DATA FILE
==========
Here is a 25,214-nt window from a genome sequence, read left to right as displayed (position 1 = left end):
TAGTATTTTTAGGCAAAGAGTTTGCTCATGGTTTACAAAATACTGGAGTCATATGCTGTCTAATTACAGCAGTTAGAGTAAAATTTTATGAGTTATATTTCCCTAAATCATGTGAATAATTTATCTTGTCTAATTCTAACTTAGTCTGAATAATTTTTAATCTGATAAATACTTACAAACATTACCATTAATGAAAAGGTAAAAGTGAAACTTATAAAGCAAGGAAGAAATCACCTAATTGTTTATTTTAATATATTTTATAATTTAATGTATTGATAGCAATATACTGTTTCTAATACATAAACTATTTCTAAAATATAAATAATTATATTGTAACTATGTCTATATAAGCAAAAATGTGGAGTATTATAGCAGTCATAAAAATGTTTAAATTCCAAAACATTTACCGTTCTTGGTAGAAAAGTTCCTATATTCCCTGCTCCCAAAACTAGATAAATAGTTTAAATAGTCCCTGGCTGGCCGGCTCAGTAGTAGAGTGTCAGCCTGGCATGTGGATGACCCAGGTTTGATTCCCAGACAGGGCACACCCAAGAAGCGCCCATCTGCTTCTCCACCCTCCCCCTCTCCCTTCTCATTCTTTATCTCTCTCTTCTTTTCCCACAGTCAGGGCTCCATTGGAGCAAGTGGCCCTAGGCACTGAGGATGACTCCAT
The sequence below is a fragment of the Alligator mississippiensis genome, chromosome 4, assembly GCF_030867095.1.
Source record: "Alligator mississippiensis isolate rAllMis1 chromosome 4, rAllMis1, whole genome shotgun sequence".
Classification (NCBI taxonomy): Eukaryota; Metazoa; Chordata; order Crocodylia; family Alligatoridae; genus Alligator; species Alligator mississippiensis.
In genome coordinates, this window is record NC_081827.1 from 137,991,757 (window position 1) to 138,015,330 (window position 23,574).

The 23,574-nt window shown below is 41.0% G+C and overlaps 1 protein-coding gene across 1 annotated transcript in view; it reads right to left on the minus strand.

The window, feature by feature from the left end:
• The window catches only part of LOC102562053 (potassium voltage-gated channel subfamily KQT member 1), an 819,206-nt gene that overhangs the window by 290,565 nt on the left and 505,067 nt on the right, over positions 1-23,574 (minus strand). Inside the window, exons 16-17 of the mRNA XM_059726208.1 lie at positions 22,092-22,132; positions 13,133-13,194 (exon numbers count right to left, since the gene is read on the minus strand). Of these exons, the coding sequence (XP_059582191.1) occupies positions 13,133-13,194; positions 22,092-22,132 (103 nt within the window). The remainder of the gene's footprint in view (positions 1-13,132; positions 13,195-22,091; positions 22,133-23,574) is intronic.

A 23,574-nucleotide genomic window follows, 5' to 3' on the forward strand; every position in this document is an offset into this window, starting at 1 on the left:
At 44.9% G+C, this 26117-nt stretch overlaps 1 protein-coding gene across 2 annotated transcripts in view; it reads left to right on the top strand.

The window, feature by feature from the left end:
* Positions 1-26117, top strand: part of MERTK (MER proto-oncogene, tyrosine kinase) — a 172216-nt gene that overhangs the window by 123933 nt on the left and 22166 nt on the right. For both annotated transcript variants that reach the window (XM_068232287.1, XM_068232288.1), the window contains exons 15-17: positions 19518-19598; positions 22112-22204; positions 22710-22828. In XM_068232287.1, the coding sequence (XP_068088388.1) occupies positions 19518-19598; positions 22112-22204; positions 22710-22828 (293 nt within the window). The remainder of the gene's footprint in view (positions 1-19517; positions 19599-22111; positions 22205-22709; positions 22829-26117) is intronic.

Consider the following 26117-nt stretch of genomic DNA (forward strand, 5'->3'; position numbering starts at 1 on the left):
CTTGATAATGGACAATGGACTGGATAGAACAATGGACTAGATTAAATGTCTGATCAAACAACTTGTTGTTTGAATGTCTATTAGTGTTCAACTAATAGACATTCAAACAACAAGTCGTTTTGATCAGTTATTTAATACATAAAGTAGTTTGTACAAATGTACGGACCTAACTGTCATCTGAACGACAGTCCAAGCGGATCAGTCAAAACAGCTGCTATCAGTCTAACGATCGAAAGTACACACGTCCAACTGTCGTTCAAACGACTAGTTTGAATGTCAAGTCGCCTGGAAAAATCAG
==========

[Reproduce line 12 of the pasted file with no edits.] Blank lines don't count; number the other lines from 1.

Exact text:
The window, feature by feature from the left end: